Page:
In Gestalt Therapy Verbatim, Fritz Perls tells us that his purpose is to teach "how much you gain by taking responsibility for every emotion, every movement you make, every thought you have — and shed responsibility for anybody else. The world is not there for your expectation, nor do you have to live for the expectation of the world. We touch each other by honestly being what we are, not by intentionally making contact."
In a previous post I referred to how much of Perls' psychological perspective parallels Daoist thought; this, I think, is a case in point. Gestalt is about taking responsibility for ourselves in the here and now. This means, among other things, not blaming others, circumstances, or fate for our manner of relating to the world and ourselves. Others do not make us angry, happy or sad; we do. I am responsible for my responses; this is what Zhuangzi meant when he said that we need not allow anything to enter our "numinous reservoir" and so disturb us. This is how the sage is serene in the face of every eventuality.
To take responsibility for one's feelings, thoughts and deeds one must be aware of what they are, and it is this awareness that it is the goal of self-inquiry. "Know thyself."
Taking responsibility need not mean feeling guilty. Indeed, the more one takes responsibility for oneself, the less guilt arises, despite a greater awareness of 'failings'. This is because guilt is a comparative phenomenon; we feel guilt when we concern ourselves with the expectations of others or of ourselves vis-a-vis an abstract ideal of what we 'should' be. The more we take responsibility for ourselves, the more integrated we are with who we are.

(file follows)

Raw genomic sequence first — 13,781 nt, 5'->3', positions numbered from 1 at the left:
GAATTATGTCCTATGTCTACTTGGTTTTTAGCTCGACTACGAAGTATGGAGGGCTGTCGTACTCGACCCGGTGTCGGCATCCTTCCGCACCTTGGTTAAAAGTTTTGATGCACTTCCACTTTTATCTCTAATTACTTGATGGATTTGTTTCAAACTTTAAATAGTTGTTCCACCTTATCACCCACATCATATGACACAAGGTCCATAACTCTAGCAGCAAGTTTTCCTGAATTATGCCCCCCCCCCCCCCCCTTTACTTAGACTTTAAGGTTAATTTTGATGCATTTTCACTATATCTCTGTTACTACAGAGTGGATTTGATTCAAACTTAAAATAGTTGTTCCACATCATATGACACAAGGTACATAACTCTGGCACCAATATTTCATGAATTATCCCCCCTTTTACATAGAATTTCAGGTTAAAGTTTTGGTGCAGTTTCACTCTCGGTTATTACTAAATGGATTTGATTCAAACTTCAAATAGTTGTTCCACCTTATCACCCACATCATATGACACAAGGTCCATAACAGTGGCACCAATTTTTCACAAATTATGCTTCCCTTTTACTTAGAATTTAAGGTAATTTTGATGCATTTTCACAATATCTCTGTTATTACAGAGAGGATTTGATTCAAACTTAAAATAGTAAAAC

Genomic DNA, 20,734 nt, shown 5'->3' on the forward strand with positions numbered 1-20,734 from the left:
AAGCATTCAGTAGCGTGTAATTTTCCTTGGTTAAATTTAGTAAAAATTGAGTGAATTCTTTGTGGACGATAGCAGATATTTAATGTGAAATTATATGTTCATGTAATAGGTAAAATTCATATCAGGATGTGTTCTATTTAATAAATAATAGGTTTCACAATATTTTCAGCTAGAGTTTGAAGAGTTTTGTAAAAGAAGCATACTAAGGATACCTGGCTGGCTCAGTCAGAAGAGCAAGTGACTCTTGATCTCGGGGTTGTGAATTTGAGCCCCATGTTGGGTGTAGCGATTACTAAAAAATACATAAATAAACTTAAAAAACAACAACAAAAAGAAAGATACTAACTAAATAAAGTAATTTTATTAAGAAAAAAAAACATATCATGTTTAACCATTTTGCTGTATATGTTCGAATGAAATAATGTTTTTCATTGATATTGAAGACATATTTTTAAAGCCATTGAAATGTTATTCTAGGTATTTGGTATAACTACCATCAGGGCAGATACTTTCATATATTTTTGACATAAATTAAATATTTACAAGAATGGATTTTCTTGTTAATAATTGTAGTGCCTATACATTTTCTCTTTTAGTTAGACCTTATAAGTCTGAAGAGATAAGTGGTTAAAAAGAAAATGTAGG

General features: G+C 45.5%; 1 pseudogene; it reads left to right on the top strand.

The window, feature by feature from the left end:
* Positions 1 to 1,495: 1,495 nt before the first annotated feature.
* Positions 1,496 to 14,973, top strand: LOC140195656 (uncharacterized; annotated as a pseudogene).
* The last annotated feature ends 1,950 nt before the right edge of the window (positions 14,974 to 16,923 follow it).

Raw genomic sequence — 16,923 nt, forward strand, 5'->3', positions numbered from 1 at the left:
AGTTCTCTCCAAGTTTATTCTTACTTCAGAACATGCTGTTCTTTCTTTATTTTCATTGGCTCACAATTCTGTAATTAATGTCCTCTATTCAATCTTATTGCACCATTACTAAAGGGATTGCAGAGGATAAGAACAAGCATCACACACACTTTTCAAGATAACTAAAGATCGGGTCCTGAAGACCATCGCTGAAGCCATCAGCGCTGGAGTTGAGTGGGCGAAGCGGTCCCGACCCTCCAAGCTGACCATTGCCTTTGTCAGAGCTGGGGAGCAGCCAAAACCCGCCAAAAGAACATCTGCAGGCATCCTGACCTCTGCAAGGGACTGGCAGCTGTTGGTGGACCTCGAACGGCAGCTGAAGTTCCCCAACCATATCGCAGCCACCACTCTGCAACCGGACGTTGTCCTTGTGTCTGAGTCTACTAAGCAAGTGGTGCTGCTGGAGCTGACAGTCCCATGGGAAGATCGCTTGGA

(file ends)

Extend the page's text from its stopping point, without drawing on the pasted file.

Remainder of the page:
When Perls suggests we shed responsibility for all others he is speaking as a therapist. If this personal responsibility is the key to healthy, integrated self-awareness, then it is this that the therapist seeks to nurture in others. Co-dependence is always the enemy in the therapist/patient relationship. Again, Socratic midwifery is the only viable means of 'helping' others in things spiritual.
Finally, Perls touches on that somewhat troubling (for some) Daoist suggestion that we serve our fellows best when we forget them like fish who disperse and forget each other in the rivers and the lakes. Yet, if we take a closer look, we see that these fish still enjoy schooling and frolicking together; forgetting others is allowing them to be responsible for themselves; it is showing them the greatest possible respect; and this is precisely that which enables relationships to flourish.
These are my immediate reflections on Perls' insights. You might want to return to his words above to experience your own.
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